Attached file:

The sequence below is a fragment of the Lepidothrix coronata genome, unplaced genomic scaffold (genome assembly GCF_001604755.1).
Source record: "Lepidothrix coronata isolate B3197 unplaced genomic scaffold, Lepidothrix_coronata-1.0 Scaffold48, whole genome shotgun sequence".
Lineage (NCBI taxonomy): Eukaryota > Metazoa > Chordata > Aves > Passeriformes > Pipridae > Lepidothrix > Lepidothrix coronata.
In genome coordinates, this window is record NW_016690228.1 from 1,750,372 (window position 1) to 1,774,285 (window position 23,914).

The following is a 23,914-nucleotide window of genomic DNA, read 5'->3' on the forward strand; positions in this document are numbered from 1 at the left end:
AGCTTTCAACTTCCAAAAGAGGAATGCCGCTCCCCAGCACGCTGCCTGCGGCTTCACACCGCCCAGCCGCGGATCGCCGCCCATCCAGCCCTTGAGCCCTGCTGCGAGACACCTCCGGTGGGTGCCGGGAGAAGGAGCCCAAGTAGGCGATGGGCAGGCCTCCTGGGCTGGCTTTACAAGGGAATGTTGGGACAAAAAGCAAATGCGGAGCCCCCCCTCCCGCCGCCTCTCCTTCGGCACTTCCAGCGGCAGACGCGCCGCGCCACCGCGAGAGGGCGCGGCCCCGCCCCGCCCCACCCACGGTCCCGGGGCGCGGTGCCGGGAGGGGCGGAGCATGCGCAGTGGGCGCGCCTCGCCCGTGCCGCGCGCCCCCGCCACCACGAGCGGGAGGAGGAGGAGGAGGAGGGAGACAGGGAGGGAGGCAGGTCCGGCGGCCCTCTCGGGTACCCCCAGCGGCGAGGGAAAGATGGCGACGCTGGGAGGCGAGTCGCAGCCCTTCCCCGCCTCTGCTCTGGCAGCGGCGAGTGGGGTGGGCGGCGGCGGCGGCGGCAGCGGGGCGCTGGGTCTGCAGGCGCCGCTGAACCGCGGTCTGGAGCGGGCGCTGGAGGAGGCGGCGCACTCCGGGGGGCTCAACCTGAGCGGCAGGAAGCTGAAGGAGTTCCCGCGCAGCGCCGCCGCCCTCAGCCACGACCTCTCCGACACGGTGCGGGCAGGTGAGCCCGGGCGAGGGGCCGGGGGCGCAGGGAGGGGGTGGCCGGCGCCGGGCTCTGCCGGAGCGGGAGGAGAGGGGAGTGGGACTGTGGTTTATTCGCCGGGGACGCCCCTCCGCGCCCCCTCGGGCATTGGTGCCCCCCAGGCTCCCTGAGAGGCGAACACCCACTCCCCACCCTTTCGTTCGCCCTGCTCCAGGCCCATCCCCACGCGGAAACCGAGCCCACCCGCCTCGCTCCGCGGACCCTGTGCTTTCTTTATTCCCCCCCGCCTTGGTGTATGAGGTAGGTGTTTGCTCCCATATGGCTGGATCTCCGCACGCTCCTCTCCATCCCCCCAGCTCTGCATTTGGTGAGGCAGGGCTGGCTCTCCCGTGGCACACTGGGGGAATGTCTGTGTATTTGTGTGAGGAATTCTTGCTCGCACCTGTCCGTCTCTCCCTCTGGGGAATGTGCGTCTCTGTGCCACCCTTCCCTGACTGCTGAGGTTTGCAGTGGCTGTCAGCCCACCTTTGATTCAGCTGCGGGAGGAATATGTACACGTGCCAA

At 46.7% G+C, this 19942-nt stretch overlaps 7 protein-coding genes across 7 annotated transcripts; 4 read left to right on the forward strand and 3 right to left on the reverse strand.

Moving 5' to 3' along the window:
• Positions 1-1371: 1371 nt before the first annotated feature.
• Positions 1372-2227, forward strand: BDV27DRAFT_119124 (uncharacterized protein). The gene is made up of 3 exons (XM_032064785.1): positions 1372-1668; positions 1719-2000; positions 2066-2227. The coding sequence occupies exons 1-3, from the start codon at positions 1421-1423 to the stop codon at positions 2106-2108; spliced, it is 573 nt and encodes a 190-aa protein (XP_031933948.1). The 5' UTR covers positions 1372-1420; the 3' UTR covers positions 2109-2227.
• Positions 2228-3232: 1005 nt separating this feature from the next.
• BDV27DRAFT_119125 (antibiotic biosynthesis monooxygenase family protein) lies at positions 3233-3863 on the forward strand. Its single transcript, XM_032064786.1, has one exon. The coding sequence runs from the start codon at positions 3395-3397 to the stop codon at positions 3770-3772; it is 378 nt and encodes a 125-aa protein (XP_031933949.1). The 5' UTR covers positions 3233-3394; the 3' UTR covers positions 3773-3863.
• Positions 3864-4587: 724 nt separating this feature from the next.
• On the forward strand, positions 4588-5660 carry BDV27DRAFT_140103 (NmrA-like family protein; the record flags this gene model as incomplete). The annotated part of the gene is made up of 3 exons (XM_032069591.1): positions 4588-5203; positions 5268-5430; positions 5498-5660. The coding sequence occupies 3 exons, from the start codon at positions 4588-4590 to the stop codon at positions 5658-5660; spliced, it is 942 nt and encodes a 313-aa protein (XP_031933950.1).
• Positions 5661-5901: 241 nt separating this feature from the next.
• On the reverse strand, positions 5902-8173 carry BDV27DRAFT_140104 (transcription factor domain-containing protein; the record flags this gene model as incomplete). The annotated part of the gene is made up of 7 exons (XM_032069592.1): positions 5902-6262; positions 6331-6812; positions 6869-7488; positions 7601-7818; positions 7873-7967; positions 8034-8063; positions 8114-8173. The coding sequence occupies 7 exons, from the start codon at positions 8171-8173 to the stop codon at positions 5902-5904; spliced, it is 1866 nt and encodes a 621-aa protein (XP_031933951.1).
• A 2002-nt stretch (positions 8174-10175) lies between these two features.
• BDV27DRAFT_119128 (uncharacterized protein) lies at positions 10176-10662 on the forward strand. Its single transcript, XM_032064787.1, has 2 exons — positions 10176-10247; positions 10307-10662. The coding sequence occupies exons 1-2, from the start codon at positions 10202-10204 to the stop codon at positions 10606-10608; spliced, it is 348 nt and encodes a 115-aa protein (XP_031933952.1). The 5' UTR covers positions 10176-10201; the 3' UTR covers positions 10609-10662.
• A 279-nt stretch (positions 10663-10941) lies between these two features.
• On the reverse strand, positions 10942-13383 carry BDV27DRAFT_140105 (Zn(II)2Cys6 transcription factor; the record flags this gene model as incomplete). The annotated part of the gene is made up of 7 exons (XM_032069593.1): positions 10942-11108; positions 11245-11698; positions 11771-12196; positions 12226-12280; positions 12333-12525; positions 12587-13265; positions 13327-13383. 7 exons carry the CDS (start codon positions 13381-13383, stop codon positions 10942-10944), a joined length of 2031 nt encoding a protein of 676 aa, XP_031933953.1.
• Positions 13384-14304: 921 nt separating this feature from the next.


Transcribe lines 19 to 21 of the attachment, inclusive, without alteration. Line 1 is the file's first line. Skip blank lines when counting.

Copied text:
• A 279-nt stretch (positions 10663-10941) lies between these two features.
• On the reverse strand, positions 10942-13383 carry BDV27DRAFT_140105 (Zn(II)2Cys6 transcription factor; the record flags this gene model as incomplete). The annotated part of the gene is made up of 7 exons (XM_032069593.1): positions 10942-11108; positions 11245-11698; positions 11771-12196; positions 12226-12280; positions 12333-12525; positions 12587-13265; positions 13327-13383. 7 exons carry the CDS (start codon positions 13381-13383, stop codon positions 10942-10944), a joined length of 2031 nt encoding a protein of 676 aa, XP_031933953.1.
• Positions 13384-14304: 921 nt separating this feature from the next.